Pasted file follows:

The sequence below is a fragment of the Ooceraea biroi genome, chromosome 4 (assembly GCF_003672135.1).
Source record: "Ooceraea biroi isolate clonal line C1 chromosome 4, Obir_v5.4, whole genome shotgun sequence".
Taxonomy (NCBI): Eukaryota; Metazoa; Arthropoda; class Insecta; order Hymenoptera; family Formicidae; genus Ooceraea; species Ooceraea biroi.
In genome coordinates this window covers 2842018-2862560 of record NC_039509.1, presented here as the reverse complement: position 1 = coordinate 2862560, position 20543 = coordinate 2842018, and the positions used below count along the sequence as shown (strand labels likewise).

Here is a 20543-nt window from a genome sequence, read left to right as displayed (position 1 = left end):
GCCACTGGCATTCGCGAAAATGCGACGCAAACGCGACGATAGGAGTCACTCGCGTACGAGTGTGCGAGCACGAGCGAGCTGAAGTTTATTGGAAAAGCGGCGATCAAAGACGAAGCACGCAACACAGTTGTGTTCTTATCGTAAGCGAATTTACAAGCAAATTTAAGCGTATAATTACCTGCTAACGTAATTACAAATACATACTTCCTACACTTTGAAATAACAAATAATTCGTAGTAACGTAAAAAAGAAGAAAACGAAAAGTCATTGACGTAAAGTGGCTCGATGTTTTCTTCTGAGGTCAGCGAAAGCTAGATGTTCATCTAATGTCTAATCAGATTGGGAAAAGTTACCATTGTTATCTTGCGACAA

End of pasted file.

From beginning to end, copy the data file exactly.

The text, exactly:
The sequence below is a fragment of the Ooceraea biroi genome, chromosome 4 (assembly GCF_003672135.1).
Source record: "Ooceraea biroi isolate clonal line C1 chromosome 4, Obir_v5.4, whole genome shotgun sequence".
Taxonomy (NCBI): Eukaryota; Metazoa; Arthropoda; class Insecta; order Hymenoptera; family Formicidae; genus Ooceraea; species Ooceraea biroi.
In genome coordinates this window covers 2842018-2862560 of record NC_039509.1, presented here as the reverse complement: position 1 = coordinate 2862560, position 20543 = coordinate 2842018, and the positions used below count along the sequence as shown (strand labels likewise).

Here is a 20543-nt window from a genome sequence, read left to right as displayed (position 1 = left end):
GCCACTGGCATTCGCGAAAATGCGACGCAAACGCGACGATAGGAGTCACTCGCGTACGAGTGTGCGAGCACGAGCGAGCTGAAGTTTATTGGAAAAGCGGCGATCAAAGACGAAGCACGCAACACAGTTGTGTTCTTATCGTAAGCGAATTTACAAGCAAATTTAAGCGTATAATTACCTGCTAACGTAATTACAAATACATACTTCCTACACTTTGAAATAACAAATAATTCGTAGTAACGTAAAAAAGAAGAAAACGAAAAGTCATTGACGTAAAGTGGCTCGATGTTTTCTTCTGAGGTCAGCGAAAGCTAGATGTTCATCTAATGTCTAATCAGATTGGGAAAAGTTACCATTGTTATCTTGCGACAA